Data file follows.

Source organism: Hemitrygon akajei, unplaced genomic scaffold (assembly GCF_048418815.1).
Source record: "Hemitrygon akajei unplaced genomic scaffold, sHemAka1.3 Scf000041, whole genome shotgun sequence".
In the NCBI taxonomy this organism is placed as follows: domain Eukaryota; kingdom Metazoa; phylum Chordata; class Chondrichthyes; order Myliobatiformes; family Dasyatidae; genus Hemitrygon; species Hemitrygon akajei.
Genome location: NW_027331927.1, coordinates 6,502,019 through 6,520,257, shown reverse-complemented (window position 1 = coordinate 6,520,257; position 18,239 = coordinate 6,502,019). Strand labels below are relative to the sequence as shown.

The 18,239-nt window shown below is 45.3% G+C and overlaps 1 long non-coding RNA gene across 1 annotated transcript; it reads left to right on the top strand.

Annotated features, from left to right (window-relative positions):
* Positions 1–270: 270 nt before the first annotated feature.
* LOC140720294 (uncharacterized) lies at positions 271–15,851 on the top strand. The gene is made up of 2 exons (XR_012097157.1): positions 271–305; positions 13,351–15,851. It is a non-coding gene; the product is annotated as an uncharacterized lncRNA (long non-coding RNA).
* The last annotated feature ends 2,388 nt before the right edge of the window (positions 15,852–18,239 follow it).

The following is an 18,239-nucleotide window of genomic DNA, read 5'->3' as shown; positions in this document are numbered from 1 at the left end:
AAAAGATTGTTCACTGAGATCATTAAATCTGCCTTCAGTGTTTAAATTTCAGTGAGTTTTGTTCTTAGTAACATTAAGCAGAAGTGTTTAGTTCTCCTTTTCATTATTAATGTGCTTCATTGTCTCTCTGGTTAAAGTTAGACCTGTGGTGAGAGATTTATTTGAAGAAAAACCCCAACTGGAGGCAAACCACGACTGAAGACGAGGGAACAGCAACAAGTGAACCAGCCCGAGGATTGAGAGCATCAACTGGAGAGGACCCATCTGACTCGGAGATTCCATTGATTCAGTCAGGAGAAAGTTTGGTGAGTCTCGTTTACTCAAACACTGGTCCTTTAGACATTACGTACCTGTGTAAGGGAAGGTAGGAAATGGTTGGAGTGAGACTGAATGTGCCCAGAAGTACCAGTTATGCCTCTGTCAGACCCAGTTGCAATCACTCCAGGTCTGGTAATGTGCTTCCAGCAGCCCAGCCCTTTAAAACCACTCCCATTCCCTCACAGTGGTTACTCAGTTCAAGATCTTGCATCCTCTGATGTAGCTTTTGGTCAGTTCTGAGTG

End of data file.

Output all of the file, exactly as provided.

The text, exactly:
Source organism: Hemitrygon akajei, unplaced genomic scaffold (assembly GCF_048418815.1).
Source record: "Hemitrygon akajei unplaced genomic scaffold, sHemAka1.3 Scf000041, whole genome shotgun sequence".
In the NCBI taxonomy this organism is placed as follows: domain Eukaryota; kingdom Metazoa; phylum Chordata; class Chondrichthyes; order Myliobatiformes; family Dasyatidae; genus Hemitrygon; species Hemitrygon akajei.
Genome location: NW_027331927.1, coordinates 6,502,019 through 6,520,257, shown reverse-complemented (window position 1 = coordinate 6,520,257; position 18,239 = coordinate 6,502,019). Strand labels below are relative to the sequence as shown.

The 18,239-nt window shown below is 45.3% G+C and overlaps 1 long non-coding RNA gene across 1 annotated transcript; it reads left to right on the top strand.

Annotated features, from left to right (window-relative positions):
* Positions 1–270: 270 nt before the first annotated feature.
* LOC140720294 (uncharacterized) lies at positions 271–15,851 on the top strand. The gene is made up of 2 exons (XR_012097157.1): positions 271–305; positions 13,351–15,851. It is a non-coding gene; the product is annotated as an uncharacterized lncRNA (long non-coding RNA).
* The last annotated feature ends 2,388 nt before the right edge of the window (positions 15,852–18,239 follow it).

The following is an 18,239-nucleotide window of genomic DNA, read 5'->3' as shown; positions in this document are numbered from 1 at the left end:
AAAAGATTGTTCACTGAGATCATTAAATCTGCCTTCAGTGTTTAAATTTCAGTGAGTTTTGTTCTTAGTAACATTAAGCAGAAGTGTTTAGTTCTCCTTTTCATTATTAATGTGCTTCATTGTCTCTCTGGTTAAAGTTAGACCTGTGGTGAGAGATTTATTTGAAGAAAAACCCCAACTGGAGGCAAACCACGACTGAAGACGAGGGAACAGCAACAAGTGAACCAGCCCGAGGATTGAGAGCATCAACTGGAGAGGACCCATCTGACTCGGAGATTCCATTGATTCAGTCAGGAGAAAGTTTGGTGAGTCTCGTTTACTCAAACACTGGTCCTTTAGACATTACGTACCTGTGTAAGGGAAGGTAGGAAATGGTTGGAGTGAGACTGAATGTGCCCAGAAGTACCAGTTATGCCTCTGTCAGACCCAGTTGCAATCACTCCAGGTCTGGTAATGTGCTTCCAGCAGCCCAGCCCTTTAAAACCACTCCCATTCCCTCACAGTGGTTACTCAGTTCAAGATCTTGCATCCTCTGATGTAGCTTTTGGTCAGTTCTGAGTG